West Metro Firefighter’s Leukemia Death Stands As A Reminder Of On The Job Carcinogen Risks
A West Metro firefighter has died from cancer that's believed to be job-related. His death comes just months after another Colorado firefighter died from work-related cancer in November.
The February death of Dan Moran, an 18-year veteran firefighter and paramedic for West Metro Fire Rescue, follows his 2017 diagnosis for leukemia.
The other firefighter, Troy Jackson, who worked with South Metro Fire Rescue for nearly 30 years, died of a different type of cancer that was determined to be work-related. The department made changes to its hygiene practices that were also implemented at West Metro Fire Rescue, said Capt. Travis Hopwood who oversees the department's safety.
Changes include immediate decontamination of suits after fighting fires, as well as the use of specialty wipes to remove carcinogens from exposed skin. Firefighters also have two sets of uniforms with full gear, so that one can be deep-cleaned after each use.
Hopwood said it wasn't until the recent spike in cancers across the country that more attention has been paid to potential exposures. For those who have worked in the business for many years, the new changes may not come in time.
"With the advent of plastics being introduced into household products and everything from the cushions that we sit on to what's in the walls and everything else, the smoke is not just burning wood like you're having a campfire anymore from the timbers in the walls," Hopwood said. "It's plastics and nasty, nasty stuff that we're exposed to every day when we're on a fire call."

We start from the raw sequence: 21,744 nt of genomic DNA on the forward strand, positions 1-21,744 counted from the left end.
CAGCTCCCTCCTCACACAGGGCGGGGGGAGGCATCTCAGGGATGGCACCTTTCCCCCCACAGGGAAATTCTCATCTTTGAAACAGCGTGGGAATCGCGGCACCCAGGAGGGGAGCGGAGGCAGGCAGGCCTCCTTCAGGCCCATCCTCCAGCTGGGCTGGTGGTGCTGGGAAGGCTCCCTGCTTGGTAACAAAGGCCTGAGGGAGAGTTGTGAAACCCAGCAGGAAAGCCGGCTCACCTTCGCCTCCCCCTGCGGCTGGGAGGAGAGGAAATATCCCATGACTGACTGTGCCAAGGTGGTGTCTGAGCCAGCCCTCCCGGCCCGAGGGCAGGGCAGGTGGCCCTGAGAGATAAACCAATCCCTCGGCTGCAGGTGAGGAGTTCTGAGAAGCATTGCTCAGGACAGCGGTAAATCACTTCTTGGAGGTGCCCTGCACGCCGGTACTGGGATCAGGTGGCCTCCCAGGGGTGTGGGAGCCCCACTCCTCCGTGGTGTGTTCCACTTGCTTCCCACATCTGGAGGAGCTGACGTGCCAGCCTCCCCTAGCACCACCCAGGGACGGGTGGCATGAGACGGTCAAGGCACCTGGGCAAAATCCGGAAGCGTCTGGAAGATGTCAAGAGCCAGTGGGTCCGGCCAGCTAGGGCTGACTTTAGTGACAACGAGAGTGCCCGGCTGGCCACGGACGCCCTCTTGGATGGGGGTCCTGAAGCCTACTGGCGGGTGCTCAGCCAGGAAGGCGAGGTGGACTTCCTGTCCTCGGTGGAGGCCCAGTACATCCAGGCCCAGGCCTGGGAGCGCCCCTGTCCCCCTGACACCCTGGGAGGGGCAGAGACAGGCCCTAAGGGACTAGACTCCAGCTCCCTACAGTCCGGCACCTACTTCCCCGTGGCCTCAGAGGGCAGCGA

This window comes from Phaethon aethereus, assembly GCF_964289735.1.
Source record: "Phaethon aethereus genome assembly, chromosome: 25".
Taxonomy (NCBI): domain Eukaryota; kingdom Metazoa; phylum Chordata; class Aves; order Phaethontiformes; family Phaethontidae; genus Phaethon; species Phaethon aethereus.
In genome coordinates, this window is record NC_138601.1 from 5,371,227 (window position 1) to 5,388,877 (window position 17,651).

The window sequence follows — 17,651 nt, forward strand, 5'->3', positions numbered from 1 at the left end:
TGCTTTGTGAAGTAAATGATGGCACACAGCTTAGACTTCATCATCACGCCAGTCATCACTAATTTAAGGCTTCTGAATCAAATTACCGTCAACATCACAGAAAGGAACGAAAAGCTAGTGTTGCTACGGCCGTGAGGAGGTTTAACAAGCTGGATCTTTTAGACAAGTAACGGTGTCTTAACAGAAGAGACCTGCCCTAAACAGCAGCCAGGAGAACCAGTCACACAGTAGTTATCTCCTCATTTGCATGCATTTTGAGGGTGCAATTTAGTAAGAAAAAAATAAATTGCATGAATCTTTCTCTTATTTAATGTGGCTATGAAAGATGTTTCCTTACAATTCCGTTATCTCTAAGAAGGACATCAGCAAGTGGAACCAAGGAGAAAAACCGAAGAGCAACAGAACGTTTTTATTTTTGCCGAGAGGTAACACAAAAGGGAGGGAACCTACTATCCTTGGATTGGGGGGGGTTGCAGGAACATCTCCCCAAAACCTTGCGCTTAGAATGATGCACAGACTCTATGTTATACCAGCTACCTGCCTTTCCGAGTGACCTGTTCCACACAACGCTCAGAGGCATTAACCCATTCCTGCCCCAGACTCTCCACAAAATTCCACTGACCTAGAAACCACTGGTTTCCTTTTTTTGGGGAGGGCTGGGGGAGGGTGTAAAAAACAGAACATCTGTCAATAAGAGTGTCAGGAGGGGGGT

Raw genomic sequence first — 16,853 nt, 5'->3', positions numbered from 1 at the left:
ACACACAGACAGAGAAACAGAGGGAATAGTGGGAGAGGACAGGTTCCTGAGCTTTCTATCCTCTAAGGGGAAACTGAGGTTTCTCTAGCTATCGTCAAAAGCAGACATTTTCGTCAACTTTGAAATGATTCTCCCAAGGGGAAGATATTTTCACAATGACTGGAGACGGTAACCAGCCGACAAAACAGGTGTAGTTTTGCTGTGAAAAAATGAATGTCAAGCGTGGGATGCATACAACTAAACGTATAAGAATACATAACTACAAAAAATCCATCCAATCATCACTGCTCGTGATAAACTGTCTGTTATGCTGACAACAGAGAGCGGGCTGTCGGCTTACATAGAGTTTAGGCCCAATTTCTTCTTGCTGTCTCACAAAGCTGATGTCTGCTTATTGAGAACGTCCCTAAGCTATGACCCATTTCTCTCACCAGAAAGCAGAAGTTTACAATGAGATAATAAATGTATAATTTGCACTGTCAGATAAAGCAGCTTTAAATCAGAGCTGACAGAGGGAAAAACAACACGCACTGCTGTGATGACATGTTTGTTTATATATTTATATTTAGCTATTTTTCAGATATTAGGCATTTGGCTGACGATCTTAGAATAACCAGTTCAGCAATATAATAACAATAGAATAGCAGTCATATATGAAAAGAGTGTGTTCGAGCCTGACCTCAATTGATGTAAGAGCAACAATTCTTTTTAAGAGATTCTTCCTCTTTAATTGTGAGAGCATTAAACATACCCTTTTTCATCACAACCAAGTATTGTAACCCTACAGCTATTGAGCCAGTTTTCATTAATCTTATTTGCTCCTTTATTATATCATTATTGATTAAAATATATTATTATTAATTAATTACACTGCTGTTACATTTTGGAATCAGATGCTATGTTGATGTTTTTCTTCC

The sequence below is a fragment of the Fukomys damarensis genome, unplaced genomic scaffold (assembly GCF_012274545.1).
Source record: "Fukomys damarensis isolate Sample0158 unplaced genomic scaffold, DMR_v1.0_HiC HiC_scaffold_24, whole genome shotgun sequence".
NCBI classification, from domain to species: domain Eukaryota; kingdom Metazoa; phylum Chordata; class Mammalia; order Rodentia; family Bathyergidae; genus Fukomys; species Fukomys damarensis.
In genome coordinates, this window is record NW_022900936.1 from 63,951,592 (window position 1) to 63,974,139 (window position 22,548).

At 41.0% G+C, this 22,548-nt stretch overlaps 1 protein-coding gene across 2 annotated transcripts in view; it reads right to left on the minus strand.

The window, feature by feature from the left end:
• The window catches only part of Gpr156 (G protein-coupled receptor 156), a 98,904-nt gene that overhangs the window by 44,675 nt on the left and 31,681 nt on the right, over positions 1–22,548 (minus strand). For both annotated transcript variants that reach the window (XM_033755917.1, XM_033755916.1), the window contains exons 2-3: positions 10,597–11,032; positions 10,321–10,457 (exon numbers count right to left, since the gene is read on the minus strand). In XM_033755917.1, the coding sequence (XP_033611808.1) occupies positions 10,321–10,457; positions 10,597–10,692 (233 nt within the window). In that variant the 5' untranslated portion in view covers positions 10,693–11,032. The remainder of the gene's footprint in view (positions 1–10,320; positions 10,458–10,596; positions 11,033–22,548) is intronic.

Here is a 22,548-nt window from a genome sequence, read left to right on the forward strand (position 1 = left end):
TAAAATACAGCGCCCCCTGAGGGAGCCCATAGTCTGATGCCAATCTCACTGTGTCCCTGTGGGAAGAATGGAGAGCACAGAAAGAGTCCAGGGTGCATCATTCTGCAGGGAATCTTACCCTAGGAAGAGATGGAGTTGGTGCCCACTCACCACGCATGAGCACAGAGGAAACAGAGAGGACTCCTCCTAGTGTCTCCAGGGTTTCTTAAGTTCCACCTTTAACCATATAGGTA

Cancer is a leading cause of firefighter deaths, according to the International Association of Firefighters, which represents more than 318,000 full-time firefighters and paramedics.
Moran died of a type of leukemia that's been associated with exposure to diesel byproducts.
"We have diesel exhaust removal equipment within our apparatus bays so that it is plumbed up and out, and so it doesn't fill our apparatus bays with exhaust," Hopwood said. "And so we're trying to mitigate that. But that certainly is a recognizable risk."
A longtime friend of Moran, Lt. Jeff Delgado said he was a loud guy who was always in a good mood.
"He was fun to be around and could be argumentative just for the simple fact of arguing," Delgado said. "He was just a good guy."
For those that knew him, Moran's death was a personal loss and a loss to the department he dedicated his career to. But, Delgado said the death of a fellow firefighter "puts our careers and our own mortality in perspective."
Gov. Jared Polis ordered flags lowered to half staff on all public buildings statewide from sunrise to sunset on Monday, Feb. 17, 2020, to honor Moran. His memorial service will also be the same day in Arvada. He is survived by his wife Jenn, and two daughters, Taylor and Madyson.
Editor's Note: An earlier version of this story incorrectly identified the city where Dan Moran served as a firefighter. He served in the West Metro Fire Department.
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